async samples 9: Migration from Existing APIs

The ninth set of samples discusses migrating existing asynchronous programming models to the upcoming async syntax.  The first sample shows how you can wrap code that uses the existing Asynchronous Programming Model library to use the new async features.

        public async void AsyncFromAPM()
{
var response = await WebRequest.Create("http://www.weather.gov").
GetResponseAsync();
var stream = response.GetResponseStream();
var buffer = newbyte[1024];
int count;
while ((count = await ReadAsync(stream, buffer, 0, 1024)) > 0)
{
Console.Write(Encoding.UTF8.GetString(buffer, 0, count));
}
}

publicstatic Task<int> ReadAsync(Stream stream, byte[] buffer,
int offset, int count)
{
var tcs = new TaskCompletionSource<int>();
stream.BeginRead(buffer, offset, count, iar =>
{
try { tcs.TrySetResult(stream.EndRead(iar)); }
catch (Exception exc) { tcs.TrySetException(exc); }
}, null);
return tcs.Task;
}
The interesting code here is in the ReadAsync method. It creates a TaskCompletionSource that carries the result. The ReadAsync method returns the task, which can be awaited by the caller. Once the read has completed, the calling method continues execution.
 
If you’ve used the current Asynchronous Programming Model, you should appreciate how much more readable and concise this version is.
 
The next sample shows how you would convert a more extensive asynchronous operation to use the proposed syntax. This version leverages the new async features in the language in a method that supports cancellation, and reports progress:
 
        private CancellationTokenSource cts;

public async Task AsyncFromEAP()
{
cts = new CancellationTokenSource();
var progress = new EventProgress<DownloadProgressChangedEventArgs>();
progress.ProgressChanged += (sender, e) =>
{ ProgressBar.Value = e.Value.ProgressPercentage; };

try
{
WriteLinePageTitle(await DownloadStringAsync(new Uri("http://www.weather.gov"),
cts.Token, progress));
}
catch
{
Console.WriteLine("Downloading canceled.");
}
}

publicstatic Task<string> DownloadStringAsync(Uri address,
CancellationToken cancel, IProgress<DownloadProgressChangedEventArgs> progress)
{
// Create the task to be returned
var tcs = new TaskCompletionSource<string>(address);
var webClient = new WebClient();

// Register the cancellation token
var ctr = cancel.Register(webClient.CancelAsync);

// Setup the callback event handlers
webClient.DownloadProgressChanged += (s, e) => progress.Report(e);
webClient.DownloadStringCompleted += (s, e) =>
{
ctr.Dispose();
if (e.Error != null) tcs.TrySetException(e.Error);
elseif (e.Cancelled) tcs.TrySetCanceled();
else tcs.TrySetResult(e.Result);
};

// Start the async operation.
webClient.DownloadStringAsync(address, tcs);

// Return the task that represents the async operation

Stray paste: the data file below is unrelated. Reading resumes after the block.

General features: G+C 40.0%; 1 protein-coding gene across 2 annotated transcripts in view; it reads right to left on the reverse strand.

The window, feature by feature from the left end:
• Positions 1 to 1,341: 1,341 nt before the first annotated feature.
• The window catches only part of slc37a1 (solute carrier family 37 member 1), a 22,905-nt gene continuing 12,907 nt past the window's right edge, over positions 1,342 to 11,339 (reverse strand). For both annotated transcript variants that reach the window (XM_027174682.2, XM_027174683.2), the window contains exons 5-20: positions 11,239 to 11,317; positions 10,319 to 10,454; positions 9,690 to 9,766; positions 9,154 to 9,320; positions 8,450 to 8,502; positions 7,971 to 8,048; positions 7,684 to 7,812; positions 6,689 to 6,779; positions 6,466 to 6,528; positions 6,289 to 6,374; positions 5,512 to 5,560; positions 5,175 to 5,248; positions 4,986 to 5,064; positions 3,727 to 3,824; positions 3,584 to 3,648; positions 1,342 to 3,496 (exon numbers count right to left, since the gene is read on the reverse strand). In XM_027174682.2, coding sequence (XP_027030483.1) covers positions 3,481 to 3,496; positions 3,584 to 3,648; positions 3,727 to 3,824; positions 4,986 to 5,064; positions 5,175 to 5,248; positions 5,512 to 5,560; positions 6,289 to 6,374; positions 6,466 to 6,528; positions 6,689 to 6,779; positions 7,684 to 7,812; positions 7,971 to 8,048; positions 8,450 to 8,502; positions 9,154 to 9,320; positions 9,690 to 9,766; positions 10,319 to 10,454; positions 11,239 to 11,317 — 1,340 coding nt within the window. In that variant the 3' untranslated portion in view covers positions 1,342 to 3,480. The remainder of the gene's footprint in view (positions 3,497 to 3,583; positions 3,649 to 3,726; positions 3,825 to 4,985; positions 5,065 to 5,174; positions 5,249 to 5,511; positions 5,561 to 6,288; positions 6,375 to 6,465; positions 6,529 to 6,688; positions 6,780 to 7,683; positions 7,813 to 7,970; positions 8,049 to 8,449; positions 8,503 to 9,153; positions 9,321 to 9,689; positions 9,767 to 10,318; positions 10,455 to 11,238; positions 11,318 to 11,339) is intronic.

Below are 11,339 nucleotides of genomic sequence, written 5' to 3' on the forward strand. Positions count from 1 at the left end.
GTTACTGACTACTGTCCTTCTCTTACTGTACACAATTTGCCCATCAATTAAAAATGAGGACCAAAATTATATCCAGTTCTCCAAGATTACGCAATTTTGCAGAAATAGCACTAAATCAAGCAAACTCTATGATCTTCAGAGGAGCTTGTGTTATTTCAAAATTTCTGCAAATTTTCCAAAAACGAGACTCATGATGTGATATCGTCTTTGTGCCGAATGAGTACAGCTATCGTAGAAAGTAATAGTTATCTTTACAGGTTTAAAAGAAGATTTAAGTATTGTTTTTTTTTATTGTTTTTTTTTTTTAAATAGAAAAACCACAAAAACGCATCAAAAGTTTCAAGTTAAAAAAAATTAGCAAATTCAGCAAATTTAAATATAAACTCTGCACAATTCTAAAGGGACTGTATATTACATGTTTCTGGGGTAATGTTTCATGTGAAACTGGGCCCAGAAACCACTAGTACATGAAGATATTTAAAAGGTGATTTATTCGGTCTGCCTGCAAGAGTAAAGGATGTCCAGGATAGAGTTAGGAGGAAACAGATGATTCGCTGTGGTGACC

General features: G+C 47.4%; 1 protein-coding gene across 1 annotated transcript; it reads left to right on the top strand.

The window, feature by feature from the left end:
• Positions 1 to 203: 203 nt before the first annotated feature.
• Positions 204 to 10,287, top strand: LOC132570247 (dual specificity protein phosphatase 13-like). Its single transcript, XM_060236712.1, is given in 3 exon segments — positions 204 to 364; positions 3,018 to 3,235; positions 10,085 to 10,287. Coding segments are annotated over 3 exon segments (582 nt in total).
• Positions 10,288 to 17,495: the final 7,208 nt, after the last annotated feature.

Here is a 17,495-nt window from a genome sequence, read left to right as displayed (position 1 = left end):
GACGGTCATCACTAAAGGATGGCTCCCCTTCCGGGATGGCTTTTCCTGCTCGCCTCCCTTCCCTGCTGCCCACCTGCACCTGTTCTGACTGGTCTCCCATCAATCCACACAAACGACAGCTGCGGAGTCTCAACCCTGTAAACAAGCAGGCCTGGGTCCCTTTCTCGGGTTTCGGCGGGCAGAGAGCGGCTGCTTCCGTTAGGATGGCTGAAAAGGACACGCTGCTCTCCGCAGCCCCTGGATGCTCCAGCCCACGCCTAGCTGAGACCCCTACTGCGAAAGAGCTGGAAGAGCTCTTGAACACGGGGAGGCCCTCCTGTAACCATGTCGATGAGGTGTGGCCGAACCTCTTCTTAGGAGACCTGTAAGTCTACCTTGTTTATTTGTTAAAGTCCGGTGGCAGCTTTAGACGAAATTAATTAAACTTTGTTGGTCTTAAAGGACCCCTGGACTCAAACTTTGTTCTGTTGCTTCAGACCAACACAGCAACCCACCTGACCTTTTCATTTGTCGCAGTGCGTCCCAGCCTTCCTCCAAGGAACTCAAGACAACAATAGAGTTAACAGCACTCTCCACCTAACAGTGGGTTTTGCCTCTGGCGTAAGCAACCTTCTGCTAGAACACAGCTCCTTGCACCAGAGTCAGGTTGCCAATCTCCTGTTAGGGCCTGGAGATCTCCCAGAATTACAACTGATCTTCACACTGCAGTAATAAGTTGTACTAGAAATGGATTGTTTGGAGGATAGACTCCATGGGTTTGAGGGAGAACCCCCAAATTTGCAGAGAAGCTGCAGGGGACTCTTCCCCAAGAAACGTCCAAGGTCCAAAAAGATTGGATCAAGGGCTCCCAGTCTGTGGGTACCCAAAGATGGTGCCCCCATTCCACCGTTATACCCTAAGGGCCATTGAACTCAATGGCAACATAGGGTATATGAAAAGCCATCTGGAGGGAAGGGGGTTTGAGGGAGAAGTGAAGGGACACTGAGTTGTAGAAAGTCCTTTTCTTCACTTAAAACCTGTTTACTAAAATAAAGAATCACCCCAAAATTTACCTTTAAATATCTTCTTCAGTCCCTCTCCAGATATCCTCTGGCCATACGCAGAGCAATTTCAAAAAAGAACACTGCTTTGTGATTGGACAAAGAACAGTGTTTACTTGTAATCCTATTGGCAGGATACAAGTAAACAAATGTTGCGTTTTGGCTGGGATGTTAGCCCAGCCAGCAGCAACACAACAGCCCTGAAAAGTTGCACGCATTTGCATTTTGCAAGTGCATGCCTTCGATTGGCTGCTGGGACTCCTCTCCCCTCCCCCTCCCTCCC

return tcs.Task;
}

The heavy lifting here is done by the DownloadStringAsync method. It puts initializes the cancellation callback, the progress reporting callback, and the completion callback. The last thing is does is to start the download, and return the task that can be awaited.
 
More importantly, look at the calling code, the AsyncFromEAP() method. The new syntax and language features makes this method much more readable than the equivalent code would be using previous features.
 
The final sample in this section shows how you can convert an existing synchronous method to an asynchronous method:
 
ublic staticvoid CopyTo(Stream source, Stream destination)
{
// Old synchronous implementation:

var buffer = newbyte[0x1000];
int bytesRead;
long totalRead = 0;
while ((bytesRead = source.Read(buffer, 0, buffer.Length)) > 0)
{
destination.Write(buffer, 0, bytesRead);
totalRead += bytesRead;
}
}

publicstatic async Task CopyToAsync(Stream source, Stream destination,
CancellationToken cancellationToken,
IProgress<long> progress)
{
// New asynchronous implementation:

var buffer = newbyte[0x1000];
int bytesRead;
long totalRead = 0;
while ((bytesRead = await source.ReadAsync(buffer, 0, buffer.Length)) > 0)
{
await destination.WriteAsync(buffer, 0, bytesRead);
cancellationToken.ThrowIfCancellationRequested(); // cancellation support
totalRead += bytesRead;
progress.Report(totalRead); // progress support
}
}

The final sample in this set shows how easy it is to convert an existing synchronous method to async you use the new syntax. It’s as simple as calling ReadAsync instead of Read, and WriteAsync instead of Write. For bonus points, this conversion includes an IProgress delegate so that it can report progress.
 
The new version is no more complicated. The code isn’t longer. That’s one of the reasons I really like the direction that C# async support is taking.
Created: 4/4/2011 12:02:13 PM

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